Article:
Fluorescence Imaging: Fluorescence lifetime imaging measures temperature of individual cells

Oct. 1, 2019
Microscopic fluorescence lifetime imaging allows temperature measurement of single cells to obtain detailed information about an organism’s physiological state.

Every parent knows the diagnostic value of placing a hand on a child’s forehead: Measuring temperature provides quick insight into health. Researchers are now extending temperature measurement to single cells, hoping to leverage small-scale measurement into detailed information about an organism’s physiological state.

Measuring temperature on such a fine scale obviously requires a microscopic or submicroscopic temperature probe. A research team led by Professor Angel Martí of Rice University (Houston, TX) has developed such a probe. The molecular thermometer’s fluorescence lifetime changes with temperature.1 To take the temperature of individual cells, dye is introduced into culture and taken up by cells. A fluorescence lifetime imaging microscope (FLIM) then images temperature variations across the culture.

Building a molecular thermometer

Martí’s team started with the common boron-dipyrromethene (BODIPY) biocompatible fluorescent dye—a non-water-soluble molecule whose fluorescence characteristics are relatively unaffected by pH. Previous researchers had already demonstrated the ability to produce BODIPY constructs with additional chemical functional groups, called “moieties”—in this case, molecular rings attached to a single location on the BODIPY frame. Some of those moieties introduced rotational modes that affect BODIPY fluorescent properties. For a given moiety, this creates a molecule with well-defined fluorescence characteristics: absorption and emission wavelengths and fluorescence lifetime, for example. These characteristics change with temperature, but also with other physical parameters, including viscosity. 

To create a probe sensitive only to temperature, Martí’s group attached a polyethylene glycol (PEG) ring to a location on the BODIPY frame, then added a couple extra methyl groups. The methyl groups inhibit free rotation, creating instead an oscillatory mode in the resulting PEG-BODIPY dye. In water, the probe has a peak excitation wavelength of 498 nm and an emission wavelength peak at 511 nm, with a quantum yield in the neighborhood of 0.2, making the probe compatible with standard fluorescence imaging tools.

At 25°C, the fluorescence lifetime is 2.7 ns. At higher temperatures, the molecule oscillates with higher energy, which opens up additional nonradiative transitions to the ground state, reducing the lifetime. At 50°C, the lifetime is 1.7 ns. The accuracy of the lifetime measurement leads to a temperature measurement resolution of 0.4°C over the biologically relevant range.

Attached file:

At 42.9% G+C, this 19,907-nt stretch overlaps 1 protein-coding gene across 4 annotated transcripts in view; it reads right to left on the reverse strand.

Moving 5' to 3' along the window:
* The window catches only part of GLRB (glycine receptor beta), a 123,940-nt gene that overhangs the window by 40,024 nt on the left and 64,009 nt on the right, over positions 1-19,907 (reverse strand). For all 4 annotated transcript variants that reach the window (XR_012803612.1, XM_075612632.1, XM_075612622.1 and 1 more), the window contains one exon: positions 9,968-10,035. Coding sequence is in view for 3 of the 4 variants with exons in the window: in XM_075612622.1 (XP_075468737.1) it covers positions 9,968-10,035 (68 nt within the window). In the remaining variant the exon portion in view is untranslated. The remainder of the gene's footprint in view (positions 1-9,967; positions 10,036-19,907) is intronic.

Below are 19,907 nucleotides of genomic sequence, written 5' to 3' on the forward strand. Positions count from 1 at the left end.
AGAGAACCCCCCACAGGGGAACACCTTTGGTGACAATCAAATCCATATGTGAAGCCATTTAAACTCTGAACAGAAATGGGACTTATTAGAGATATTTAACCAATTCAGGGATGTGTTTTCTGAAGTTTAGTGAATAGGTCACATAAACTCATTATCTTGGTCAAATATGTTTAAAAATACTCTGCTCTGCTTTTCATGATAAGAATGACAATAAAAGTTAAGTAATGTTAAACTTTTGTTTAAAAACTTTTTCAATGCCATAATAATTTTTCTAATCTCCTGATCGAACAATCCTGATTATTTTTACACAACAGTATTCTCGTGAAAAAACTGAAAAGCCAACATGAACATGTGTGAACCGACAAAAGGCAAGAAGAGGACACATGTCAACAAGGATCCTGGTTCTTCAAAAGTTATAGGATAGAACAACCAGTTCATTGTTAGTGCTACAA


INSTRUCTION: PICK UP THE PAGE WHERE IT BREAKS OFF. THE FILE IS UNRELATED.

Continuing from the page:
Just as importantly, the researchers found that, above a threshold value of about 41 centipoise (cP), fluorescence lifetime is independent of viscosity. This is somewhat unexpected, as unrestrained rotational modes change with viscosity. Somehow, restricting the motion to oscillatory modes nearly eliminates that dependence. Martí believes this is due to the creation of cavities at the interface between the oscillating dye and the fluid. Above the threshold, cavities form, essentially decoupling the motion of the molecule from the surrounding fluid.

Taking a cell’s temperature

Just as a parent, thermometer in hand, must find a safe way to place the probe in an ear or mouth, the researchers had to safely get their dye into the cells of interest. The choice of a PEG group makes the dye water-soluble and membrane-permeable. So, after determining an exposure limit, the team incubated cells with the PEG-BODIPY dye. Both cancerous and nonmalignant cells take up the dye. The dye is taken up differently by each cell type, concentrating in separate regions with distinct microenvironments.

Dye concentration may be affected by a variety of processes, which is why the researchers use (concentration-independent) lifetime measurements rather than relative intensity measurements. Although there may be other components, a biexponential fit to the fluorescence decay with a calculated single average lifetime is sufficient to indicate local temperature. The lifetime is, however, affected by the polarity of the surrounding fluid medium, so this method requires calibration for each cell type.

Right now, says Martí, “the main use of this probe would be for cellular temperature.” For example, it could be used to investigate heat shock response, metabolism, and hyperthermia therapies on both tumor and nonmalignant cells. “Tissue is more complex,” he adds. “We would need to use BODIPY probes with red shifted excitations.” Also, in a current development focus for the team, “we would have to encapsulate them in order to completely decouple their fluorescence from different environments in tissue.” Martí notes that there are several distinct approaches to measuring temperature, each with drawbacks and advantages. “So far, there is not a silver bullet.”


1. M. Ogle et al., J. Phys. Chem. B, 123, 34, 7282-7289 (2019).

About the Author

Richard Gaughan | Contributing Writer, BioOptics World

Richard Gaughan is the Owner of Mountain Optical Systems and a contributing writer for BioOptics World.

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